A visual history of Internet Explorer from 1 to 9
As each new version comes along, we move right into the new user interface and new features and promptly forget what it was like to use the previous version. As such, with IE9 looming, it is quite a trip down memory lane to take a look back at the earlier versions.
In this gallery, you'll be able to browse through the main user interface and several common dialog boxes from Internet Explorer 1 to Windows Internet Explorer 9.
By the way, you can now test drive IE9.
It is interesting to note that Microsoft picked up the version numbering scheme where NCSA Mosaic left off rather than actually christening this version 1.
The original Internet Explorer desktop icon is titled "The Internet."
The toolbar in Internet Explorer 1 was very sparse by today's standards. The animated Windows flag appeared to flutter in the wind while the page was loading.
The Favorites menu as well as the Add to Favorites dialog box are quite simple.
The main features in the 4-tabbed Options dialog box are the History and Cache sections on the Advanced tab.
Note that this is actually listed as version 2, but the NCSA Mosaic numbering scheme is now in parentesis.
Microsoft added a few of more buttons to the toolbar in version 2.
The Options dialog box gains a couple more tabs.
In August 1996, Microsoft releases Windows 95 OSR2, which includes Internet Explorer 3. This version supports CSS, the ability to display gifs and jpg files, play MIDI sound files, and introduces the animated Blue e logo.
The toolbar in Internet Explorer 3 is more refined and sports a customizable background. The animated Blue e logo adds a nice touch to the new toolbar.
While the Favorites menu remains the same, the Add to Favorites dialog box is redesigned in order to make organizing your links that much easier.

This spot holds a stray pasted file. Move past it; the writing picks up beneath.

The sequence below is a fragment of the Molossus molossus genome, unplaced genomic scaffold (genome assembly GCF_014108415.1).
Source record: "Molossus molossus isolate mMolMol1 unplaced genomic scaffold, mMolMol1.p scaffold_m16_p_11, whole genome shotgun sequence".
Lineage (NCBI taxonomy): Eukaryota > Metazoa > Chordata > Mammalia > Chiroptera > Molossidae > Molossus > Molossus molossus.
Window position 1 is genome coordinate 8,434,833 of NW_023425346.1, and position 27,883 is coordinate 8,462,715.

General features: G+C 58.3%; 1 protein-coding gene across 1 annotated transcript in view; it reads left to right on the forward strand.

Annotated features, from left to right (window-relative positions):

To further encourage orderliness, Internet Explorer 3 now features the Organize Favorites dialog box.
The Options dialog box is reworked a bit as new features are incorporated into the browser.
While Microsoft releases Internet Explorer 4 in September of 1997, it doesn't really enter the mainstream until June of 1998 when Microsoft releases Windows 98, which includes Internet Explorer 4, Active Desktop and support for DHTML.
The blue e logo makes its way over to the desktop as the new Internet Explorer icon. The short-lived Channel Bar also makes it's home on the desktop.
Dividers now appear on the toolbar to help separate the various buttons. The animated flag and globe combination replace the Blue e logo.
The Favoroties menu get a more prominent location while the Add Favorites dialog box gets some new options.
The dialog box is renamed Internet Options and more streamlined controls make it easier to clean up after yourself.
In May 1999, Microsoft releases Windows 98 Second Edition, which includes Internet Explorer 5. This version supports XML, XSL, and improved CSS functionality.
The big change in Internet Explorer 5'smain window is the addtion of the Go button in the Address bar.
The Organize Favorites dialog box is redesigned to make it even easier or you to classify your favorites.